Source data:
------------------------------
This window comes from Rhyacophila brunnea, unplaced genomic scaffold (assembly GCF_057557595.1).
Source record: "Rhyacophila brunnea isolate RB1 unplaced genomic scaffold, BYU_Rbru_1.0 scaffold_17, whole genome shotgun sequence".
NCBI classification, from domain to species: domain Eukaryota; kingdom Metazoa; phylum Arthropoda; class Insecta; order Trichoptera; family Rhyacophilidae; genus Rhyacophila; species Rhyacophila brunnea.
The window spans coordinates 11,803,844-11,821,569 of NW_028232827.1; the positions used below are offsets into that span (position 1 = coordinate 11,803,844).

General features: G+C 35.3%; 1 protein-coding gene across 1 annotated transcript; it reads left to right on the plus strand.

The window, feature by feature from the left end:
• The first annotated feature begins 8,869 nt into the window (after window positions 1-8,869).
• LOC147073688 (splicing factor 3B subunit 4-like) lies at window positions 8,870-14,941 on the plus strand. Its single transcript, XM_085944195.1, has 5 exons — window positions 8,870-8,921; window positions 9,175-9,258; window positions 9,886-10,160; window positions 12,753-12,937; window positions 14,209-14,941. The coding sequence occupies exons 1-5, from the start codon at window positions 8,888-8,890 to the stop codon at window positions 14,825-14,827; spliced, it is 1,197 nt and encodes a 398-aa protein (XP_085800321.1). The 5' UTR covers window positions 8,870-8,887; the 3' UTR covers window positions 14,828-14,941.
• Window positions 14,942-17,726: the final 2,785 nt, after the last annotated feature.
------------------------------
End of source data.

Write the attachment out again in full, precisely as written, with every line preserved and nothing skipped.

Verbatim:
This window comes from Rhyacophila brunnea, unplaced genomic scaffold (assembly GCF_057557595.1).
Source record: "Rhyacophila brunnea isolate RB1 unplaced genomic scaffold, BYU_Rbru_1.0 scaffold_17, whole genome shotgun sequence".
NCBI classification, from domain to species: domain Eukaryota; kingdom Metazoa; phylum Arthropoda; class Insecta; order Trichoptera; family Rhyacophilidae; genus Rhyacophila; species Rhyacophila brunnea.
The window spans coordinates 11,803,844-11,821,569 of NW_028232827.1; the positions used below are offsets into that span (position 1 = coordinate 11,803,844).

General features: G+C 35.3%; 1 protein-coding gene across 1 annotated transcript; it reads left to right on the plus strand.

The window, feature by feature from the left end:
• The first annotated feature begins 8,869 nt into the window (after window positions 1-8,869).
• LOC147073688 (splicing factor 3B subunit 4-like) lies at window positions 8,870-14,941 on the plus strand. Its single transcript, XM_085944195.1, has 5 exons — window positions 8,870-8,921; window positions 9,175-9,258; window positions 9,886-10,160; window positions 12,753-12,937; window positions 14,209-14,941. The coding sequence occupies exons 1-5, from the start codon at window positions 8,888-8,890 to the stop codon at window positions 14,825-14,827; spliced, it is 1,197 nt and encodes a 398-aa protein (XP_085800321.1). The 5' UTR covers window positions 8,870-8,887; the 3' UTR covers window positions 14,828-14,941.
• Window positions 14,942-17,726: the final 2,785 nt, after the last annotated feature.